Robert Parker1, Gerd Folberth2, Chris Jones2, Nicola Gedney2, Fiona O’Connor2, Alistair Sellar2 and Andy Wiltshire2 

 1 NCEO and UKESM core group, 2 Met Office Hadley Centre 

Climate models are beginning to incorporate processes and feedbacks related to biogeochemical cycles, becoming “Earth system” models (ESMs). How such processes interact with each other and the physical climate is highly uncertain but has a large potential to impact upon climate projections. 

Methane (CH4) is the second most important greenhouse gas after carbon dioxide and a tropospheric ozone precursor, with potential for climate mitigation and air pollution abatement due to its relatively short lifetime. 

ESMs participating in the Climate Model Intercomparison Project Phase 6 (CMIP6) are driven via CH4 concentrations (Eyring et al. 2016) rather than prescribing and/or generating their own emissions and interactively coupling them to the model atmosphere. The reason for this is that we currently have too little understanding of all the relevant processes and their couplings/feedbacks, especially in relation to accurately modelling the methane lifetime. This leads to large uncertainties in climate predictions or prevents important processes from being included in simulations due to the sensitivity of their feedbacks.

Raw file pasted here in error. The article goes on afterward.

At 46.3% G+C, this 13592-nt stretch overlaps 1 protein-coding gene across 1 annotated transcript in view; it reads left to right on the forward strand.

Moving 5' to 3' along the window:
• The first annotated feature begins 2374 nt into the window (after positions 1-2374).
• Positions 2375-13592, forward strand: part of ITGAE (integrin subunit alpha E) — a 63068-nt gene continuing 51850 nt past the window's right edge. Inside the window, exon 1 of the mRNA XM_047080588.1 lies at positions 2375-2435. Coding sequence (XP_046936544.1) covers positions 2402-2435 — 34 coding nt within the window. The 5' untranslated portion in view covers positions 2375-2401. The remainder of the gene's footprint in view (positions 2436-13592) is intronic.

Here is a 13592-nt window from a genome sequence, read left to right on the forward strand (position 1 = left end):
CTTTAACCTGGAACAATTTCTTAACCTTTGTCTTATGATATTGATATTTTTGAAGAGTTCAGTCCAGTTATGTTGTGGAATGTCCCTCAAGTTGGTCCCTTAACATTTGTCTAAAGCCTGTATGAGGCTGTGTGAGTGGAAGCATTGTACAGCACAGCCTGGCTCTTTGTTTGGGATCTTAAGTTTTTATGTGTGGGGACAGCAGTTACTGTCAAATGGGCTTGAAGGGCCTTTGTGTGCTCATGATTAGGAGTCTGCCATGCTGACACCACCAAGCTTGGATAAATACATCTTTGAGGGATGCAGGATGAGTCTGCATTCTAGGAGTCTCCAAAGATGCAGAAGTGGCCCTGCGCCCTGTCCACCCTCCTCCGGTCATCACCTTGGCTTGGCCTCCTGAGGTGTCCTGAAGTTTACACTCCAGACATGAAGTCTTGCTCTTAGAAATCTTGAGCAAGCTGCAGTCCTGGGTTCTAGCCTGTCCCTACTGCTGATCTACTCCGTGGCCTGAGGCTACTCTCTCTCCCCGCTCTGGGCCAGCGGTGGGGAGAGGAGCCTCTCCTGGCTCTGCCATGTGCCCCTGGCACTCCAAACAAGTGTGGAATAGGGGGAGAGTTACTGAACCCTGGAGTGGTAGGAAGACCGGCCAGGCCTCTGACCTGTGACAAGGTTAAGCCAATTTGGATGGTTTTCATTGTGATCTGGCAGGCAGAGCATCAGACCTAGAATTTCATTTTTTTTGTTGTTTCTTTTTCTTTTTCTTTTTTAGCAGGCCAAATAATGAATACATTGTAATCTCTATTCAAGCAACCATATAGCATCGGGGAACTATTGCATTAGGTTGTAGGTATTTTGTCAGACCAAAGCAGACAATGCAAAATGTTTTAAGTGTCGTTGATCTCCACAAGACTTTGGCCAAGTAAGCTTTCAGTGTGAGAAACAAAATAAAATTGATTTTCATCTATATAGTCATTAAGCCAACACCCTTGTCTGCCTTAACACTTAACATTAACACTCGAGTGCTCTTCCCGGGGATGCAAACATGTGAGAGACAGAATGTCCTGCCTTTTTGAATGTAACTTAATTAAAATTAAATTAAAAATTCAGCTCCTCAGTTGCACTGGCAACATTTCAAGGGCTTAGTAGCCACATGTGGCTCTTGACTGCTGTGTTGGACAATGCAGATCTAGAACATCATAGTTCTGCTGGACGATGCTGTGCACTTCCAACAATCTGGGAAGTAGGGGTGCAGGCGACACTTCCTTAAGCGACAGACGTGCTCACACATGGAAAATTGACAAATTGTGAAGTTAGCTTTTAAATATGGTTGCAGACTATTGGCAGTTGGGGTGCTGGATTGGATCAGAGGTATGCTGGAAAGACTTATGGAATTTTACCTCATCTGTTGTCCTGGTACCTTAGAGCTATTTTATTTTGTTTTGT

The CH4 emission from natural wetlands is the most significant uncertainty in the global CH4 budget (Kirschke et al. (2013), Saunois et al. (2019)) and further work is needed to better understand the processes by which wetlands emit CH4 and how these emissions are likely to respond to changes in climate. As shown in Gedney et al. (2019), wetland feedbacks are expected to be significant over the next century. When compared to simulations with no feedbacks, they are found to increase atmospheric concentrations by a further 25% and lead to an additional temperature increase of up to 5.5%. Other CH4 feedbacks such as temperature, humidity, permafrost thaw and methane hydrates also all play a role and need to be considered in future projections.  

The above highlights the need to begin incorporating these processes into ESMs. We detail the changes currently under development at the Met Office Hadley Centre to achieve this with UKESM1 (Sellar et al., 2019) and provide some initial, promising, results. 

Rather than using the prescribed methane concentrations as standard in CMIP6, we replaced these with explicit prescribed emission sources (e.g. anthropogenic, fire), included CH4 surface removal and coupled the wetland scheme in JULES with the UKCA atmospheric composition model (O’Connor et al., 2014).